In a way, some of the films we selected this year are our reaction or the consequences of the different relationship we have with moving images. La flor is a film that I think wouldn't have been possible 20 years ago.
Shoa was extremely long – and very successful…
Absolutely. But I think that Shoa and Heimat deal with issues in different ways. Heimat was a film with a very precise rhythm. I love Edgar Reitz. I invited him to Locarno twice. But at the same time, Heimat belongs to the 20th century in the sense that it was a great, incredible new experiment and was very successful not only in Germany, but also in Italy and France. The second Heimat films Leaving Home were like twelve films of two hours each. La flor has episodes of very different length. Some are 20 minutes, one is five hours. The notion of time has completely exploded.
Critics always mention the dualism of avant-garde art film and mainstream movies that you very successfully handled over six years as director of the Locarno Festival. Do you identify with that programmatic approach?
I think that is something very specific to Locarno. It's also related to the location. Here we have this incredible, amazing open air-venue, the Piazza Grande. This is for popular films. And I don't have any problem with mainstream blockbusters. They are part of the cinematic arts, and I enjoy watching them.
At the same time, I've used this great plaza seating thousands of people to introduce other filmmakers or artists that are not well known. To me, that's not a contradiction.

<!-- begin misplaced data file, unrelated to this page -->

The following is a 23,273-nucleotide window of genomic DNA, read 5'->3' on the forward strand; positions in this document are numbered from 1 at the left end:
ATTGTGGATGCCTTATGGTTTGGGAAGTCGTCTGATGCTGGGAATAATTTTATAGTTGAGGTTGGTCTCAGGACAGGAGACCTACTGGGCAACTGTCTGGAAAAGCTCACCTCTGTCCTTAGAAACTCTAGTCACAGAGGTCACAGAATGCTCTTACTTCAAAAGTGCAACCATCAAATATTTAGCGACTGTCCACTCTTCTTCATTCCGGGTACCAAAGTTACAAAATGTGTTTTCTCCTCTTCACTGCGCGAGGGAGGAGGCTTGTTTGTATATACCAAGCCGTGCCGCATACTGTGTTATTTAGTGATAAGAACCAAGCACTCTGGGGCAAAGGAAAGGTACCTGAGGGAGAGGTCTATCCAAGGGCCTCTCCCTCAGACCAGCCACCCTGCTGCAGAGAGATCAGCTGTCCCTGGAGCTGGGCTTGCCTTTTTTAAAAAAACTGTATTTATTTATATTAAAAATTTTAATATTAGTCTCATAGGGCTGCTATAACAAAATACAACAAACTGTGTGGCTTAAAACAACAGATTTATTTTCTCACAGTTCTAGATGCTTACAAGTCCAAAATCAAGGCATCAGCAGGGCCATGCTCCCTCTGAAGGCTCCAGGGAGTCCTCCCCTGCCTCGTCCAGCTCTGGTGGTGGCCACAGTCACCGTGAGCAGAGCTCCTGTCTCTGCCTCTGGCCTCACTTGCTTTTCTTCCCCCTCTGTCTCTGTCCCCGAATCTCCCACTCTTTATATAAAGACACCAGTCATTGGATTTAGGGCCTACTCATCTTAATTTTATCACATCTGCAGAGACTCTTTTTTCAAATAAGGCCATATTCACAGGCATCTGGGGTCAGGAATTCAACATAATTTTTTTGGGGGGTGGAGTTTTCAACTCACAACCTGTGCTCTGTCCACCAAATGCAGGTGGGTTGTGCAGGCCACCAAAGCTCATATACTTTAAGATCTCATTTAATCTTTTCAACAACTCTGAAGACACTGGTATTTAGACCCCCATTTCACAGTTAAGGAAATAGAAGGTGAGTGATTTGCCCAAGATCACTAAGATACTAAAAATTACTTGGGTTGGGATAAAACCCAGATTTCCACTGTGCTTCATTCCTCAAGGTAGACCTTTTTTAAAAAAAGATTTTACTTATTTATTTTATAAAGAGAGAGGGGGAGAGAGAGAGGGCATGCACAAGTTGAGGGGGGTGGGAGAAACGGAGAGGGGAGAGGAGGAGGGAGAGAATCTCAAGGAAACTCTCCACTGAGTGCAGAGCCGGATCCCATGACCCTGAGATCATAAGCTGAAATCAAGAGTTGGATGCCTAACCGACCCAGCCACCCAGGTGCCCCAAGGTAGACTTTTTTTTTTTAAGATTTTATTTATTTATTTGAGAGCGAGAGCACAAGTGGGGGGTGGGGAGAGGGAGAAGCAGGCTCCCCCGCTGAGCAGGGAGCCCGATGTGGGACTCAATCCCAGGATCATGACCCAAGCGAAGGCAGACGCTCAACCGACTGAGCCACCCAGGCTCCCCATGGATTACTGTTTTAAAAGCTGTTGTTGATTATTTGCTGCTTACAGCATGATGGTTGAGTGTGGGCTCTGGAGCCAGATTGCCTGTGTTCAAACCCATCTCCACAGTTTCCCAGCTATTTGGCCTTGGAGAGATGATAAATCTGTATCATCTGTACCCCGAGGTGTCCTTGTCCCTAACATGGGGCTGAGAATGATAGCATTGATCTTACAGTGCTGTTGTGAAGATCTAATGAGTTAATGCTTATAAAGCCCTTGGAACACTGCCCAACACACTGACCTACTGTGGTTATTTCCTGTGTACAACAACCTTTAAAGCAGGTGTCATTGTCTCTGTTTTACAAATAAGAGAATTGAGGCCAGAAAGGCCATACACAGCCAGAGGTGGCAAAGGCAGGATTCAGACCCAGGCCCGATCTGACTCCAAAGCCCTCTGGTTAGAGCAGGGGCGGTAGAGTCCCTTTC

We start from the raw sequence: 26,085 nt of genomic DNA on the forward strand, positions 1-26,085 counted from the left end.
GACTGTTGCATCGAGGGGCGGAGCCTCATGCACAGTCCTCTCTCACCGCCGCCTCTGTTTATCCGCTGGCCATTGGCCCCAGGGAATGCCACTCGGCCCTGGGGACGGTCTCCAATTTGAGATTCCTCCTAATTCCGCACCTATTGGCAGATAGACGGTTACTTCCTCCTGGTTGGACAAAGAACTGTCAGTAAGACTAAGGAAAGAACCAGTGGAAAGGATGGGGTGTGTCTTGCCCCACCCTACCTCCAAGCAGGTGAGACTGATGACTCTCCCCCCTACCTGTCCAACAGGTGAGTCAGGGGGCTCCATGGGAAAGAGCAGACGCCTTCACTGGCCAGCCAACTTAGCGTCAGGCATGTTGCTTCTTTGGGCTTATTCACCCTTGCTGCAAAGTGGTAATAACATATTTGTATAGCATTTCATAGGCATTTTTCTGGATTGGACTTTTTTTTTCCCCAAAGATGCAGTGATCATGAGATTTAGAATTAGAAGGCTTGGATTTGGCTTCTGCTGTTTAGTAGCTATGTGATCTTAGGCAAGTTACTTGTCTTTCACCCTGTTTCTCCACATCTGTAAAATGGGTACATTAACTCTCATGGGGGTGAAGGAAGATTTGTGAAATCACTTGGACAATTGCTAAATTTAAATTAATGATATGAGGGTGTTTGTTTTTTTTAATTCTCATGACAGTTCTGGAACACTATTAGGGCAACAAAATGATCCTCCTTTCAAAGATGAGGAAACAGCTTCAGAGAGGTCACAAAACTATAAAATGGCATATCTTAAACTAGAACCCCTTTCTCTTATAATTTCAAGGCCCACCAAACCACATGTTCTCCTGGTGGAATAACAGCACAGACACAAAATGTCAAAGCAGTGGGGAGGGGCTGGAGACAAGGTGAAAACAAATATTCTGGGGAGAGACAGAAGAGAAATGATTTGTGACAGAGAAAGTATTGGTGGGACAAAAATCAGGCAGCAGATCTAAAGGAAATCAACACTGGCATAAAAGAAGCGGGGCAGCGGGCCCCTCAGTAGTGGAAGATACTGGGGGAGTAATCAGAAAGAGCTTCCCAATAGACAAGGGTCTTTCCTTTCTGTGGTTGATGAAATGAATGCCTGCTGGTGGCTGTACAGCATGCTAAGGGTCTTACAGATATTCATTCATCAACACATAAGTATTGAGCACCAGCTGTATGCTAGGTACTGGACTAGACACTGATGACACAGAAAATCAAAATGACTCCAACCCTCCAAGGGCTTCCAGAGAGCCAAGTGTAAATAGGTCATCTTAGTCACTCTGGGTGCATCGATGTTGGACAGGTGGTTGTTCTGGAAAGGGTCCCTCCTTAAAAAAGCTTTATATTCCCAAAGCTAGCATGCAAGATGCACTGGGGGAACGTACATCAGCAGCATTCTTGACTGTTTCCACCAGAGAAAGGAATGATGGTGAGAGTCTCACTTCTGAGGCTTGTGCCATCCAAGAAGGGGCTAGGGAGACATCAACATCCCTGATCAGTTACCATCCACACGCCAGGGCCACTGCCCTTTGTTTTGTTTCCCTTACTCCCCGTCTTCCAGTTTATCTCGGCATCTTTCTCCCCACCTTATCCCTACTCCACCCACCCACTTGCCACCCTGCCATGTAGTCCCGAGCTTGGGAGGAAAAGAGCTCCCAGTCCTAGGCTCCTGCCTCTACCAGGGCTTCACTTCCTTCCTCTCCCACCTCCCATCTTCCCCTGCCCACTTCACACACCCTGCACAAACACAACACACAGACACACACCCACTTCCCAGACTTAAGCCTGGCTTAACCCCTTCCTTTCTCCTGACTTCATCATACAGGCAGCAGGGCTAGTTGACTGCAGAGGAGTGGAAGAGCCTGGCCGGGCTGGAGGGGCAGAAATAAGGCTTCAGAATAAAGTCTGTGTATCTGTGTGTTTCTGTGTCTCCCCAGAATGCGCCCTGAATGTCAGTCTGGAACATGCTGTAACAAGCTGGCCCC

I think that a festival should really mix audiences, because we live in a world where everything is categorized. If you go to streaming platforms, an algorithm will tell you the kind of film you are supposed to watch. The goal of a film festival is the opposite, to show the viewer something he doesn't expect.
Will you carry on with that concept in Berlin?
As I said, the programming line depends on the festival, on the place. Each festival has its own story. I have to understand the structure of Berlin well before I think about what I would like to bring there. Berlin and Locarno are very different. One is in the summertime, the other in the winter, one in a small town where basically the town itself becomes the festival, the other a big city with a very different audience.
At the same time, both festivals are fully professional and made for audiences. In that sense, I think that conveying different kinds of films can make sense, but I think that approach is already in place in Berlin.